It’s my experience that respectful commentary/criticism is within the boundaries of most brands (political, corporate, etc…) that have succeeded or thrived on the web. Look no further than Mr. Clement for a working example in politics. In fact, I have a client that should be the poster organization social media leadership. This client is on the receiving end of significant and coordinated criticism and yet facilitates a productive and inclusive online conversation which has earned them respect even if not more support.

So, according to Ms. Raitt’s Facebook Wall, her political career and labour portfolio is all sunshine and apple pie–or, at least BBQs on July 8th (the most recent update at the time of this makeover).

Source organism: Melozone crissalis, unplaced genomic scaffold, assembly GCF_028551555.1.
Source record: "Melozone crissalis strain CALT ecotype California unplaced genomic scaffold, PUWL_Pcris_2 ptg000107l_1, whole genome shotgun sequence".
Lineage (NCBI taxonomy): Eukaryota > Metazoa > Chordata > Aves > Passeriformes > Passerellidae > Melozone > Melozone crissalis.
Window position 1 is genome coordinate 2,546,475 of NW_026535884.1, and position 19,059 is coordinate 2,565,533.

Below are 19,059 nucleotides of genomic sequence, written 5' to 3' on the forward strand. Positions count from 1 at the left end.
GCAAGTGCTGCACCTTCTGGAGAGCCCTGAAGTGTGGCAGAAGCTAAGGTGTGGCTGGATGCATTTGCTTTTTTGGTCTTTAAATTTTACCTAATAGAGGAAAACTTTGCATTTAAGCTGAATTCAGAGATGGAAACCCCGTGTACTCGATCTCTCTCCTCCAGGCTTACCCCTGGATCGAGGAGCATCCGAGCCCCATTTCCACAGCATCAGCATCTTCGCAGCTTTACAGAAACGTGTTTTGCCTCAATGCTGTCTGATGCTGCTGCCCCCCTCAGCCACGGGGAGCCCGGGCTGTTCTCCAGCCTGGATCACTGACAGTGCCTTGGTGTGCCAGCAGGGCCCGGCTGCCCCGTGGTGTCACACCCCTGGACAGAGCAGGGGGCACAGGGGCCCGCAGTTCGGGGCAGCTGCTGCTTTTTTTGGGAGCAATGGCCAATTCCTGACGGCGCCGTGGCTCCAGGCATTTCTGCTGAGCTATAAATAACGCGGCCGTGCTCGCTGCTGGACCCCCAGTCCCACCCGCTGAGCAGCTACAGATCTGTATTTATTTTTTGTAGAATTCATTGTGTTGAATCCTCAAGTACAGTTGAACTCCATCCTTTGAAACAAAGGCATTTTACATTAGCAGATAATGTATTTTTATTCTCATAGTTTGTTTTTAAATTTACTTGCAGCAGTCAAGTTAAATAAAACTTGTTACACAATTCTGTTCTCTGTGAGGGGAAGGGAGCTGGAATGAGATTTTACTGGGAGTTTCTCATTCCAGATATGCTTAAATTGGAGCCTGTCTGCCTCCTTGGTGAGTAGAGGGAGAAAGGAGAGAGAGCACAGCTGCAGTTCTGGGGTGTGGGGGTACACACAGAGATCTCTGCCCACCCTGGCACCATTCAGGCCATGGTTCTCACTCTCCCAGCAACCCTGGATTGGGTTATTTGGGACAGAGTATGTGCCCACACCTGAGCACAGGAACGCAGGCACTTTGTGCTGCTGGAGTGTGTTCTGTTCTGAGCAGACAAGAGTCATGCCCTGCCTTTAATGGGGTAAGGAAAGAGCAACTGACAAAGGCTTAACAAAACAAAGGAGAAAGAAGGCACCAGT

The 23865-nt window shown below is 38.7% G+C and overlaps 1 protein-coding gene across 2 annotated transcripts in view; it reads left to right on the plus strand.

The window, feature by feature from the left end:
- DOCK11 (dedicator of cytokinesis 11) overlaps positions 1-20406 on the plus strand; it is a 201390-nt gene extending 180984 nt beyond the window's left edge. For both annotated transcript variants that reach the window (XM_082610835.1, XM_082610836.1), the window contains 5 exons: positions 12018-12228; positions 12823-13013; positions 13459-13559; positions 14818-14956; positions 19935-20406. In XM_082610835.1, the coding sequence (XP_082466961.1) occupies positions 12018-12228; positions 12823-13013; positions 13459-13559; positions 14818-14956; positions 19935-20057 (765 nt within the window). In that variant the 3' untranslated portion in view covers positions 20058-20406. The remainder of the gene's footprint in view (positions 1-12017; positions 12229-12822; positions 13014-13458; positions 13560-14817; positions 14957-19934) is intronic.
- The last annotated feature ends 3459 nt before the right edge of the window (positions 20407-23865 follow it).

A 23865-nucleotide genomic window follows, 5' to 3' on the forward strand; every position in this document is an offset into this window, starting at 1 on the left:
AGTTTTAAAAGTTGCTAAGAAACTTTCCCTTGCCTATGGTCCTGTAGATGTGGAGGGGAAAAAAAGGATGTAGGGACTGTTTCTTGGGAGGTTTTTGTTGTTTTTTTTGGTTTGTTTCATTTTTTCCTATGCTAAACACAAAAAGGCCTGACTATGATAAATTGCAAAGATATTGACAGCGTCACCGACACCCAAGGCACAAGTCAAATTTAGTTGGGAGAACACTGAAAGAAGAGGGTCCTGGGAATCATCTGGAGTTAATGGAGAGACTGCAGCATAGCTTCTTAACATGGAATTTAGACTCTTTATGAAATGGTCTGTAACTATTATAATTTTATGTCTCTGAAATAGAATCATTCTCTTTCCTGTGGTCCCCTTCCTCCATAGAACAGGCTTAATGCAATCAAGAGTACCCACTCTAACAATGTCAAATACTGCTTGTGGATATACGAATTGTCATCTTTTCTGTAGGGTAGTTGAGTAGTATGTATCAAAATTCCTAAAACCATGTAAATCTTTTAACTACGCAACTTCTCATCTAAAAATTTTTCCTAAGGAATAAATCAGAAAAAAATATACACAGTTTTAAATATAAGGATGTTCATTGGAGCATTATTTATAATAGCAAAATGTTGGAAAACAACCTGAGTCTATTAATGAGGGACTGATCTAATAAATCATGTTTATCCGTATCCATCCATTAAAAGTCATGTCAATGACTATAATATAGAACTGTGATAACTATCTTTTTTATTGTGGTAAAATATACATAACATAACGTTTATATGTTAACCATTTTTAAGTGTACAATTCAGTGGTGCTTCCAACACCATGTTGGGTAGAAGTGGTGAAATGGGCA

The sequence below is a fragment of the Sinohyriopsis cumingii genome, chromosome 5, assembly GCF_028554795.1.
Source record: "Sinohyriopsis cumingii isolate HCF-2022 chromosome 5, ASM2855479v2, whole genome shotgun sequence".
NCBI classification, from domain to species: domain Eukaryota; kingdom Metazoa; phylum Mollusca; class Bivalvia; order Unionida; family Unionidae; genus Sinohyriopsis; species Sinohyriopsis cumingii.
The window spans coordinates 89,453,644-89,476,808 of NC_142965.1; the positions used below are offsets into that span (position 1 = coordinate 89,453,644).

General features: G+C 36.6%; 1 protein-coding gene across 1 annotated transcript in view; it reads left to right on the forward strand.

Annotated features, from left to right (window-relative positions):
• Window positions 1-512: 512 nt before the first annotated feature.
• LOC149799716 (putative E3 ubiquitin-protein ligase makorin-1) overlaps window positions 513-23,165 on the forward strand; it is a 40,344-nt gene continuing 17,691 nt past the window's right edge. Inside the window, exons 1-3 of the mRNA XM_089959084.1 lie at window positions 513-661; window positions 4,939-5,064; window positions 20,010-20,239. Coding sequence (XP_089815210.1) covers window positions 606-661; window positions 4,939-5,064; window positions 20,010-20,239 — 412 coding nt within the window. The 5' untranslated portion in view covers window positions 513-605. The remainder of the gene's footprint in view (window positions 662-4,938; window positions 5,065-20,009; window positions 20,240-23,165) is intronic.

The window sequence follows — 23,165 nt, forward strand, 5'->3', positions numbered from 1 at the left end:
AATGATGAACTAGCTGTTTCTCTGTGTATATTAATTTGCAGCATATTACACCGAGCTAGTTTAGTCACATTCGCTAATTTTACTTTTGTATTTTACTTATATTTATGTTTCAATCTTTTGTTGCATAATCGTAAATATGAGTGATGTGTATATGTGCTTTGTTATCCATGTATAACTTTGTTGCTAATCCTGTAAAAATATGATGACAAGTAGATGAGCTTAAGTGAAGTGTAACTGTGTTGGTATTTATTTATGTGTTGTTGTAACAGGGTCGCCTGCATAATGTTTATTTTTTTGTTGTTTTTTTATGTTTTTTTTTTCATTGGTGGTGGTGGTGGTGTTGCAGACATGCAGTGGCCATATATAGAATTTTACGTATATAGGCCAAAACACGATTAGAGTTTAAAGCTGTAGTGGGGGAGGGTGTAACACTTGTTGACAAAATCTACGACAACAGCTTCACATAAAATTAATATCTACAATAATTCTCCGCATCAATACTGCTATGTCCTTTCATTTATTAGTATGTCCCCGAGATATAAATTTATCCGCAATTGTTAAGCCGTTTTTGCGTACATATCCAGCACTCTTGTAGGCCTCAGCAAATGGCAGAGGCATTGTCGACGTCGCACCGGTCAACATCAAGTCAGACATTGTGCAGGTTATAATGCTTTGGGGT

Pictures need words on the web

I remember hearing a story on This American Life about a newspaper publisher in the southern United States. His philosophy is to fill the pages of his paper with photographs and stories of the people in his community. Names, names, names. That’s his strategy. If you print people’s names in the stories and the descriptions of the photos, they’ll buy the newspaper because they want to see their names in print. According to the segment I listened to, his strategy works. At a time of declining sales, his newspaper is doing just fine.